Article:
10. ^ a b c d e f g h Robinson, M. S.; Thomas, P. C.; Braden, S. E.; Lawrence, S. J.; Garry, W. B.; LROC Team. (March 1–5, 2010). High Resolution Imaging of Ina: Morphology, Relative Ages, Formation (PDF). 41st Lunar and Planetary Science Conference (published March 2010). p. 2592. Bibcode:2010LPI....41.2592R.
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  13. ^ "Ina". Gazetteer of Planetary Nomenclature. International Astronomical Union (IAU) Working Group for Planetary System Nomenclature (WGPSN). 2010-10-18. Retrieved 2014-11-04.
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  16. ^ a b c d Garry, W. B.; Hawke, B. R.; Crites, S.; Giguere, T.; Lucey, P. G. (March 18–22, 2013). Optical Maturity (OMAT) of Ina 'D-Caldera', the Moon (PDF). 44th Lunar and Planetary Science Conference. The Woodlands, Texas (published March 2013). p. 3058. Bibcode:2013LPI....44.3058G.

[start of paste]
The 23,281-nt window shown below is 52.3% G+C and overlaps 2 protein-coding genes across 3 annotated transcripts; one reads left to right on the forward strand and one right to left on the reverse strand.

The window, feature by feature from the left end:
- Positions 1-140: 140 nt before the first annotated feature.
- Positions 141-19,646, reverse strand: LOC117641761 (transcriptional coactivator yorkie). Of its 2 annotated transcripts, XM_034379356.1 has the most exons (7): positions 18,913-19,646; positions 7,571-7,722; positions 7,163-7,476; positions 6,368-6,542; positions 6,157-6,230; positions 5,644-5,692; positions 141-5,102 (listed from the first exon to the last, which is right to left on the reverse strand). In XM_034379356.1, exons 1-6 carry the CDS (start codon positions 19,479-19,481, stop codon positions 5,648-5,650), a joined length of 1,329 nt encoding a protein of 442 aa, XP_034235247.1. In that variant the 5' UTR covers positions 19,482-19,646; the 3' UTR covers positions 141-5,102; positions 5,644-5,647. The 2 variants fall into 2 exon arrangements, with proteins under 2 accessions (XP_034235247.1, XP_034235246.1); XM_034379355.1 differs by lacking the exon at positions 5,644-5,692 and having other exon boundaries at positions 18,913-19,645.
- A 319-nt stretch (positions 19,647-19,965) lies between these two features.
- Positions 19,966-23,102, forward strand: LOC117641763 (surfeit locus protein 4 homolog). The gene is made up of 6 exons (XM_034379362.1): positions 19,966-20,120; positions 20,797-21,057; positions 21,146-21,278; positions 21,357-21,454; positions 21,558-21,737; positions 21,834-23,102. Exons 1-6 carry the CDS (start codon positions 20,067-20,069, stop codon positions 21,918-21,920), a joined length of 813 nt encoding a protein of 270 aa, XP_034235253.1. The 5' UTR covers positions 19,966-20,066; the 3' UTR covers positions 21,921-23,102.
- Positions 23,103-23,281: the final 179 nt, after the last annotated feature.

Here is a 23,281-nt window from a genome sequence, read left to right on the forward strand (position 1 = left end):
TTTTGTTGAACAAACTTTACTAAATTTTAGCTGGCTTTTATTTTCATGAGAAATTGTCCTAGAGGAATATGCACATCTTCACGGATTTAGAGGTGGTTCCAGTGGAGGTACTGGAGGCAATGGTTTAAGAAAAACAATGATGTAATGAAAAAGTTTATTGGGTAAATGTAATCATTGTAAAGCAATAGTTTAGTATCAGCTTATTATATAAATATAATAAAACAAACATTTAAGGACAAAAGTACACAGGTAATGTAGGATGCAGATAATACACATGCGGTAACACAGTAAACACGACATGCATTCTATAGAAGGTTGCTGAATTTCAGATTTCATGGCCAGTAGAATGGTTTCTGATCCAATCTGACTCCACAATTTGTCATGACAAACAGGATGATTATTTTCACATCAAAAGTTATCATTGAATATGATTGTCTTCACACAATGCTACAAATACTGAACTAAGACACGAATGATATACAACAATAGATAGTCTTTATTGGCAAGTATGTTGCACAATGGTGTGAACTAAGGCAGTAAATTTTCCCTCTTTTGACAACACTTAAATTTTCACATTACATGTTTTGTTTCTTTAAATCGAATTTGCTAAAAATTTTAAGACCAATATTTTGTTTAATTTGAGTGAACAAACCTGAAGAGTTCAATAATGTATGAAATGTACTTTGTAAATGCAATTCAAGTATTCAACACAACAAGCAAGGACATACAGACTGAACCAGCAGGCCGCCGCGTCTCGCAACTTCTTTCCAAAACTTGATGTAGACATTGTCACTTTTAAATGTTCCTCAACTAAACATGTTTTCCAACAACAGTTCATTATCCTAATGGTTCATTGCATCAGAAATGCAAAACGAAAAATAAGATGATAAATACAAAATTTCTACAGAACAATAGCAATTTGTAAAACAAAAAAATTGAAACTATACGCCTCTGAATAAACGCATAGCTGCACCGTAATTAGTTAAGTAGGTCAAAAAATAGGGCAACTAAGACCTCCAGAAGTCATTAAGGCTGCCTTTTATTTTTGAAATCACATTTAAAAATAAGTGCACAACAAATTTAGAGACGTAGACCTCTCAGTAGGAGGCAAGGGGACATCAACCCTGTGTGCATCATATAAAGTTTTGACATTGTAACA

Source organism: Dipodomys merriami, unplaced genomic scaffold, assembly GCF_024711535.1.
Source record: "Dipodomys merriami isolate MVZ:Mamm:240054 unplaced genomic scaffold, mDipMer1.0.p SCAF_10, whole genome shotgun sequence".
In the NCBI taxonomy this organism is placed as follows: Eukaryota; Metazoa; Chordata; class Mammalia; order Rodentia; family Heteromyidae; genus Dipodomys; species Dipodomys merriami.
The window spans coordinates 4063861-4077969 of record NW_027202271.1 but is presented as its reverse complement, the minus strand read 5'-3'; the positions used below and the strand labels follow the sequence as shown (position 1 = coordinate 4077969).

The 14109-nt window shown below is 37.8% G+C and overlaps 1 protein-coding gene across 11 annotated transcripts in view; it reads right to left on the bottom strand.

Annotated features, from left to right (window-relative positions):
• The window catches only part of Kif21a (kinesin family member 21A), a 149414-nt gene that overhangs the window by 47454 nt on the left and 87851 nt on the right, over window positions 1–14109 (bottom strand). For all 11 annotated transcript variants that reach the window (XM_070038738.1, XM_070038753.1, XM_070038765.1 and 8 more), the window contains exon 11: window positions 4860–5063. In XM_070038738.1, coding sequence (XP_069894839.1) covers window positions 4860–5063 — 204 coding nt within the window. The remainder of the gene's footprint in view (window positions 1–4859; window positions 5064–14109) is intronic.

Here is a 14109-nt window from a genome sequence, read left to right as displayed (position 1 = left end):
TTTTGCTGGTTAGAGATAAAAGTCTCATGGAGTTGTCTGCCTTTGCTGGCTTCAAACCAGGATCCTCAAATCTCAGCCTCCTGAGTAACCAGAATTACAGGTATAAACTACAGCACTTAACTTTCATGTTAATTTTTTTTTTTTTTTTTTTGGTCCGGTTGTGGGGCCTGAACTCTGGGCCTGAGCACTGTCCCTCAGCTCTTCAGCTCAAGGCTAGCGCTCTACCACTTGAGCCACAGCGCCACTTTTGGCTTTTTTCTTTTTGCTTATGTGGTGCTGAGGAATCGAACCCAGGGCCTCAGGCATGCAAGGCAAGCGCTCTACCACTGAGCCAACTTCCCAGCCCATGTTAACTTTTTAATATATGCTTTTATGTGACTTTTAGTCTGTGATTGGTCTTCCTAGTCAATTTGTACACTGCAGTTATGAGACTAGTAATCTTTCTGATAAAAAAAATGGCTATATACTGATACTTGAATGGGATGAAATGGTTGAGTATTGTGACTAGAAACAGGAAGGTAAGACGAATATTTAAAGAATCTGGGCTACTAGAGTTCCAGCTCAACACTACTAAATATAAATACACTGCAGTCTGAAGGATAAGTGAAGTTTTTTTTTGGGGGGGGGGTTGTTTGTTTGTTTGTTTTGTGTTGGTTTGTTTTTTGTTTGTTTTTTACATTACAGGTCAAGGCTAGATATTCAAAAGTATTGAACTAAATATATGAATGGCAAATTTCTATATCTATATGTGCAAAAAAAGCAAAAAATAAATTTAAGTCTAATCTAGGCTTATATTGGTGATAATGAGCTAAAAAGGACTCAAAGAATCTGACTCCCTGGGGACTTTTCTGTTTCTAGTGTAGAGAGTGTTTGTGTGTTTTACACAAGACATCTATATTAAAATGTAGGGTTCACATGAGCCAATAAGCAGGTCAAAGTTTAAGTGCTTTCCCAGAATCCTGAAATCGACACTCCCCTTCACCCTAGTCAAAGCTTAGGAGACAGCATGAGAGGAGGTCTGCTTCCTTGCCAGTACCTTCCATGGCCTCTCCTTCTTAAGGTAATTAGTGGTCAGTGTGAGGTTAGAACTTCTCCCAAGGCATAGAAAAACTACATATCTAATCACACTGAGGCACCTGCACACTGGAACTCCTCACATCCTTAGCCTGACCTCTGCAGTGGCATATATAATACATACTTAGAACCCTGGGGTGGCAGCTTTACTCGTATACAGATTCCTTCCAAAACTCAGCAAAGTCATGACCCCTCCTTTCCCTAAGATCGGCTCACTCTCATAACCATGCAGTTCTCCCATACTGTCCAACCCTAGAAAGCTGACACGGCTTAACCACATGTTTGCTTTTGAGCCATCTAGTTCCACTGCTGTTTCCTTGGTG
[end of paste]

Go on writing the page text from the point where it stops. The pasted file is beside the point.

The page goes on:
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  23. ^ Braden, S.; Robinson, M. S.; Stopar, J. D. (December 2013). "Evidence of young volcanic vents in the lunar maria". American Geophysical Union, Fall Meeting 2013, Abstract #V53C-2809. 53: V53C–2809. Bibcode:2013AGUFM.V53C2809B.
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  25. ^ "Ina pit crater on the Moon: Extrusion of waning-stage lava lake magmatic foam results in extremely young crater retention ages Qiao,Le et al. Geology(2017),:G38594.1". doi:10.1130/G38594.1.